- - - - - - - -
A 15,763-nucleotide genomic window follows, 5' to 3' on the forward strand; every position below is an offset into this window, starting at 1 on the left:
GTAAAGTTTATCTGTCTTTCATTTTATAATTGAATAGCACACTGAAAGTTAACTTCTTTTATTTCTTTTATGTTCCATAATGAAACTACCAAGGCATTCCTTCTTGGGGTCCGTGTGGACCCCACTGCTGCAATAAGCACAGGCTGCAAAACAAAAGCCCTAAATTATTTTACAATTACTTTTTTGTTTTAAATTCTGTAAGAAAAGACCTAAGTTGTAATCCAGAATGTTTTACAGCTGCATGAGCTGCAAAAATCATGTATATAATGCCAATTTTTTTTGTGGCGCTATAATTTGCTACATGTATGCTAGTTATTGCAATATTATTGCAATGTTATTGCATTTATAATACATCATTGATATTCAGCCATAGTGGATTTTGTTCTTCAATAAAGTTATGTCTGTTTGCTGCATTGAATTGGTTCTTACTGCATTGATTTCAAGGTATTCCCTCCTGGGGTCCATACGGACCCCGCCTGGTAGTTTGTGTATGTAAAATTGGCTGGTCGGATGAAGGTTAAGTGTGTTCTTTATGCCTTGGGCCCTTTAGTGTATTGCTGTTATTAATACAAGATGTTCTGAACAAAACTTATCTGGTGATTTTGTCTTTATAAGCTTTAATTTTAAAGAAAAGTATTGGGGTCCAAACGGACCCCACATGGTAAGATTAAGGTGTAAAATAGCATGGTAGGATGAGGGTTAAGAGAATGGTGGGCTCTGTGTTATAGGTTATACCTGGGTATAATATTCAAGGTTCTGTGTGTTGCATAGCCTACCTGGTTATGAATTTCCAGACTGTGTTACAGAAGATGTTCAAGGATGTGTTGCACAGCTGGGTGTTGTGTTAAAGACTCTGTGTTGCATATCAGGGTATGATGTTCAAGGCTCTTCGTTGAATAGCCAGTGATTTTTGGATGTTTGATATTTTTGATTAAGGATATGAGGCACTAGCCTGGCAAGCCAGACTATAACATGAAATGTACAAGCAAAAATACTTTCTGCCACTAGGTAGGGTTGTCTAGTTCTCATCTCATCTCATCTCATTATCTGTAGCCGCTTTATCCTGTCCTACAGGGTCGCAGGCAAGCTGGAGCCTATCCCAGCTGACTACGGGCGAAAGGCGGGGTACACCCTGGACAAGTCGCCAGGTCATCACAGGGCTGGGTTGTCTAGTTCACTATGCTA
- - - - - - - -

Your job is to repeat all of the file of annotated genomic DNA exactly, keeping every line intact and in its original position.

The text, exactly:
A 15,763-nucleotide genomic window follows, 5' to 3' on the forward strand; every position below is an offset into this window, starting at 1 on the left:
GTAAAGTTTATCTGTCTTTCATTTTATAATTGAATAGCACACTGAAAGTTAACTTCTTTTATTTCTTTTATGTTCCATAATGAAACTACCAAGGCATTCCTTCTTGGGGTCCGTGTGGACCCCACTGCTGCAATAAGCACAGGCTGCAAAACAAAAGCCCTAAATTATTTTACAATTACTTTTTTGTTTTAAATTCTGTAAGAAAAGACCTAAGTTGTAATCCAGAATGTTTTACAGCTGCATGAGCTGCAAAAATCATGTATATAATGCCAATTTTTTTTGTGGCGCTATAATTTGCTACATGTATGCTAGTTATTGCAATATTATTGCAATGTTATTGCATTTATAATACATCATTGATATTCAGCCATAGTGGATTTTGTTCTTCAATAAAGTTATGTCTGTTTGCTGCATTGAATTGGTTCTTACTGCATTGATTTCAAGGTATTCCCTCCTGGGGTCCATACGGACCCCGCCTGGTAGTTTGTGTATGTAAAATTGGCTGGTCGGATGAAGGTTAAGTGTGTTCTTTATGCCTTGGGCCCTTTAGTGTATTGCTGTTATTAATACAAGATGTTCTGAACAAAACTTATCTGGTGATTTTGTCTTTATAAGCTTTAATTTTAAAGAAAAGTATTGGGGTCCAAACGGACCCCACATGGTAAGATTAAGGTGTAAAATAGCATGGTAGGATGAGGGTTAAGAGAATGGTGGGCTCTGTGTTATAGGTTATACCTGGGTATAATATTCAAGGTTCTGTGTGTTGCATAGCCTACCTGGTTATGAATTTCCAGACTGTGTTACAGAAGATGTTCAAGGATGTGTTGCACAGCTGGGTGTTGTGTTAAAGACTCTGTGTTGCATATCAGGGTATGATGTTCAAGGCTCTTCGTTGAATAGCCAGTGATTTTTGGATGTTTGATATTTTTGATTAAGGATATGAGGCACTAGCCTGGCAAGCCAGACTATAACATGAAATGTACAAGCAAAAATACTTTCTGCCACTAGGTAGGGTTGTCTAGTTCTCATCTCATCTCATCTCATTATCTGTAGCCGCTTTATCCTGTCCTACAGGGTCGCAGGCAAGCTGGAGCCTATCCCAGCTGACTACGGGCGAAAGGCGGGGTACACCCTGGACAAGTCGCCAGGTCATCACAGGGCTGGGTTGTCTAGTTCACTATGCTA